Angiogenesis, the growth of new blood vessels, is essential during embryonic development, but it is also involved in numerous human diseases, including cancer. Vascular endothelial growth factors (VEGFs) and their receptors (VEGFRs), as well as angiopoietin growth factors (Ang1, Ang2) together with their Tie1 and Tie2 tyrosine kinase receptors are essential regulators of angiogenesis and lymphangiogenesis. These endothelial specific pathways also control vascular permeability. Ang1 stimulates the translocation of Tie receptors into endothelial cell-cell contacts resulting in endothelial stabilization, while Ang2 stimulates tumor angiogenesis, metastasis and vascular leakage, and Ang2 expression is elevated in several diseases, including cancer. VEGF-targeted therapies have been in clinical use for more than a decade, whereas Ang-Tie targeted drugs are in clinical development for cancer. However, problems with anti-angiogenic therapies are associated with drug related resistance, and biomarkers that would predict patient responses are lacking. In this study, we focused to discover molecular mechanisms that regulate the Ang-Tie signalling system, and how this pathway functions during tumor metastasis and endotoxemia. Second, we sought to investigate Ang2 expression in human metastatic renal cell carcinoma (mRCC), and its potential as a biomarker for anti-angiogenic therapies. In summary, our results demonstrate that Tie1 is essential for angiopoietin signalling and vascular remodelling, by interacting with Tie2, within a distance of 10 nm, and regulating the subcellular trafficking of Tie2. Tie1-Tie2 interaction is dependent on the EC-extracellular matrix (ECM) adhesion receptor, alpha5beta1-integrin, and silencing of alpha5beta1-integrin inhibited also Tie receptor activation and downstream signalling. Second, a therapeutic anti-Ang2 antibody was found to promote vessel integrity and inhibit tumor metastasis, by inhibiting Ang2 binding to Tie2 and inducing internalization of the Ang2-Tie2 signalling complexes in ECs. Third, Ang2 expression was determined in the vasculature of RCC tumors, and correlated with clinical parameters, including response to anti-angiogenic therapy and survival. These results advance the current understanding of the function of the Ang-Tie pathway in the vasculature, and call for more thorough studies of Ang2 in human RCC.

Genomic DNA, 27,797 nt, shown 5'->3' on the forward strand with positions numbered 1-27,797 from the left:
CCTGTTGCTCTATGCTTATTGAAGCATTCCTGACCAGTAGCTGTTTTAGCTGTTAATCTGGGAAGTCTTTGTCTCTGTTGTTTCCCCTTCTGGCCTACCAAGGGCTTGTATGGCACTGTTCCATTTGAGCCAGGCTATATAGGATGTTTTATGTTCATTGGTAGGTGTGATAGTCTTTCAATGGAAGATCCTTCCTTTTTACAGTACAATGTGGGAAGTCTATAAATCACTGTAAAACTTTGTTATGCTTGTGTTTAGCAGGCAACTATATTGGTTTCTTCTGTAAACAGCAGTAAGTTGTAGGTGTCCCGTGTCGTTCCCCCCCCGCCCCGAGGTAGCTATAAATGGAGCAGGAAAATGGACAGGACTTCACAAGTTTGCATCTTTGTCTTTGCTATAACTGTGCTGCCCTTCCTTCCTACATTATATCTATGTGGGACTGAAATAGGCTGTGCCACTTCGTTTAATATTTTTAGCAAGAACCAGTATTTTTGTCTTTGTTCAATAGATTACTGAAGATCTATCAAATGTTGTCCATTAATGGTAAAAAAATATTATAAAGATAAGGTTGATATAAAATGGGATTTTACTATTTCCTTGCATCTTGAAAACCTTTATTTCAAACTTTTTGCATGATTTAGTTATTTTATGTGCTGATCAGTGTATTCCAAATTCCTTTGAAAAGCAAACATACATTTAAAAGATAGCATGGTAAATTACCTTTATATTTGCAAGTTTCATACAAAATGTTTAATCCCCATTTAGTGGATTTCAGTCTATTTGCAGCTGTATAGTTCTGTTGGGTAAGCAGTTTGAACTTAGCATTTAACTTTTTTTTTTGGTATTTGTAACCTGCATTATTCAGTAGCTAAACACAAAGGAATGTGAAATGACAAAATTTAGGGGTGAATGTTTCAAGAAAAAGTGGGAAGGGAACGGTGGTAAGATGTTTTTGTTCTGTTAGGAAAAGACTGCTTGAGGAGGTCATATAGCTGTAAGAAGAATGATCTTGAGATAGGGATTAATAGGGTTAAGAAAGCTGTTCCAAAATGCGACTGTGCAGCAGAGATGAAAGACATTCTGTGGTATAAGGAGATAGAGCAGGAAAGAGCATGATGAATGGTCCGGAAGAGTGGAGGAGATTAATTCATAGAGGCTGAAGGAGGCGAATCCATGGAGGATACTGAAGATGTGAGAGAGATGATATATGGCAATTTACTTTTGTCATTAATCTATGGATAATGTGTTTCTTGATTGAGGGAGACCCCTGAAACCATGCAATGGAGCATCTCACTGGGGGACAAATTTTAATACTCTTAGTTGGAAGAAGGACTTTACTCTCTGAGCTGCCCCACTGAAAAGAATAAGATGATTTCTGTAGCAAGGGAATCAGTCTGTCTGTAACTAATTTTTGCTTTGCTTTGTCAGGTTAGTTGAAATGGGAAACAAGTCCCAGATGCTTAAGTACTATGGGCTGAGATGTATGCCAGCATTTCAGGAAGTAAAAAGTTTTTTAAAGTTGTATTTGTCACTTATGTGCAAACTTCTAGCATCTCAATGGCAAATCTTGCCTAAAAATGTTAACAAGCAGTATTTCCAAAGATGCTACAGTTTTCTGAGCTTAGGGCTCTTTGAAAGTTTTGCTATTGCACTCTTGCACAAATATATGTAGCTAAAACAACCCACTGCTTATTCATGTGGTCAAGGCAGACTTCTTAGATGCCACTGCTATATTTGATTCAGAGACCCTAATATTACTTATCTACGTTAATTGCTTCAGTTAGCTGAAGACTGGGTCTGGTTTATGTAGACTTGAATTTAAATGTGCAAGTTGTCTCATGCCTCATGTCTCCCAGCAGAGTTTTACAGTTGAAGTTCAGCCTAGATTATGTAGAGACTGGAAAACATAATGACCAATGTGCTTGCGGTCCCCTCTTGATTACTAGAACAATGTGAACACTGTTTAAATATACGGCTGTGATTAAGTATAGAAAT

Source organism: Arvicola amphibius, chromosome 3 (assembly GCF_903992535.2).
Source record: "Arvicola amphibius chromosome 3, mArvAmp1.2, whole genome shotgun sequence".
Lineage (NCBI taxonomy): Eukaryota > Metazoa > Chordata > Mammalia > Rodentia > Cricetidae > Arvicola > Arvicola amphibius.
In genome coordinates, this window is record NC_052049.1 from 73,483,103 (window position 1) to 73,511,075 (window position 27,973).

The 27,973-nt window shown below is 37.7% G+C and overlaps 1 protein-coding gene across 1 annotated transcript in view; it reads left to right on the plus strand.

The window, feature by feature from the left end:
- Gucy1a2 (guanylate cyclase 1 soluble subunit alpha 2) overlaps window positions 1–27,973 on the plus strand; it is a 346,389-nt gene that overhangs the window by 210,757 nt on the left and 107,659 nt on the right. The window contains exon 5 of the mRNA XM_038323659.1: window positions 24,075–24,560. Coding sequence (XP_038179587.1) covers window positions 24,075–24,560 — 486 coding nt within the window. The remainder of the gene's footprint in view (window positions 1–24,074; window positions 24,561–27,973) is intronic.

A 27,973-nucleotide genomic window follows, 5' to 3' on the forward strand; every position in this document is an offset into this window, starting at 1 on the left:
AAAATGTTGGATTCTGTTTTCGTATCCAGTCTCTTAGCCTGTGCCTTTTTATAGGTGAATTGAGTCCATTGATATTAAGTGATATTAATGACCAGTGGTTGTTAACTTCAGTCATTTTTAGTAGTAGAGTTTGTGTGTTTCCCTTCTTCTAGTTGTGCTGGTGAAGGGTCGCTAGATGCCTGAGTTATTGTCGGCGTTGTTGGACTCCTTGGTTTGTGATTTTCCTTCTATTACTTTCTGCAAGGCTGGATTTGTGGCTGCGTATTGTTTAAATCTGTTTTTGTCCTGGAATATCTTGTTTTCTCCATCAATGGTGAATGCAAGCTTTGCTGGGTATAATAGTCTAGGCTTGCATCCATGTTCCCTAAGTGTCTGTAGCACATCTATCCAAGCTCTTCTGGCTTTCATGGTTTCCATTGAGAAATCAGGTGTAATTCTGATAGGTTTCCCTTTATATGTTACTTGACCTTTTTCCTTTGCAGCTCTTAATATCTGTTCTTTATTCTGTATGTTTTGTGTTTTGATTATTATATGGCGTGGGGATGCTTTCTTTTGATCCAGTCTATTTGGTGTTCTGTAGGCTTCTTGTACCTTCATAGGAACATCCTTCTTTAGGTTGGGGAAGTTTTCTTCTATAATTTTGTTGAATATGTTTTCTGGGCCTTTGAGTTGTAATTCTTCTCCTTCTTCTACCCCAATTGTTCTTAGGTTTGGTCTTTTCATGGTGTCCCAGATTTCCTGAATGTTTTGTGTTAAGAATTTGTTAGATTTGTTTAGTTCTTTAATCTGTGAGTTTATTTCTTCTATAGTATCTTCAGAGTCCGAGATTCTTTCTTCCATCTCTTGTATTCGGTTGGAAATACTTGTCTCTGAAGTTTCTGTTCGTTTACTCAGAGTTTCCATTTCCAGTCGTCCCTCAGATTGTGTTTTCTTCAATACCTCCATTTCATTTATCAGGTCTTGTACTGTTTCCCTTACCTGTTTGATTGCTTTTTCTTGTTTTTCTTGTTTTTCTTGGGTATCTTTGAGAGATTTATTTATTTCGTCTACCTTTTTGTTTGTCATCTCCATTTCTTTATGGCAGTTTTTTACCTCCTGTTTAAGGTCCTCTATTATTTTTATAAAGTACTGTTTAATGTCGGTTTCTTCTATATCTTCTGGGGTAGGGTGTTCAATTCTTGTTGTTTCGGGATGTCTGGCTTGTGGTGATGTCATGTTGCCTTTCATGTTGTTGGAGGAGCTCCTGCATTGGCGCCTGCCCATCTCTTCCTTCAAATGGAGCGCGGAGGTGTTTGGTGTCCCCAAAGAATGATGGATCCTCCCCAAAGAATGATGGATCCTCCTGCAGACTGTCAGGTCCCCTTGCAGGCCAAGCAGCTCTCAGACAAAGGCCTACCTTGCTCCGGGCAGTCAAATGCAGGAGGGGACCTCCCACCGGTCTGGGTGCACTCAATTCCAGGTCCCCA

• Stolt, Sofia (Helsingin yliopisto, 2016)
    Finding the final grade - A study of evaluative remarks in grading comments for matriculation examination essays in Swedish as a mother tongue and literature The main purpose of the study is to illuminate evaluative remarks and an institutional interaction in a social context. The overall focus is on qualitatively demonstrating patterns of expression that censors, through attitude remarks, use in their grading of good and excellent matriculation examination essays in Swedish as a mother tongue and literature, as well as how these remarks fulfill an interpersonal function in the grading process. The matriculation examination in Finland constitutes an institutionalized writing practice and the censors can be seen as authoritative graders in this context. Through evaluative remarks in interaction with each other the censors show qualities of the matriculation examination essay or the author of the essay, which they as graders want to bring to light. Theoretically and methodically, the study follows the appraisal system, which makes it possible to analyse and examine rhetorical elements in texts as well as to look at the relation between the author and the reader. In this study appraisal is used to examine the censors comments on matriculation examination essays and the relations between grading comments. The study shows established patterns of writing practices and the result of the study should be seen as indicators of connections in grading comments. The results of the analysis shows that censors in their comments do not express their own emotions (AFFECT) but express values through the subsystems ENGAGEMENT and ATTITUDE mainly through appreciative remarks on the matriculation examination essay. In a dialogue with the other censors, they reference external sources such as standardized policy documents and the teacher s scoring; consensus in their grading is reached by collegial dialogue. Keywords: writing practice, institutional writing practice, grading, summative grading, evaluative remarks, appraisal, censor evaluative comments as dialogue, Swedish with a didactic alignment.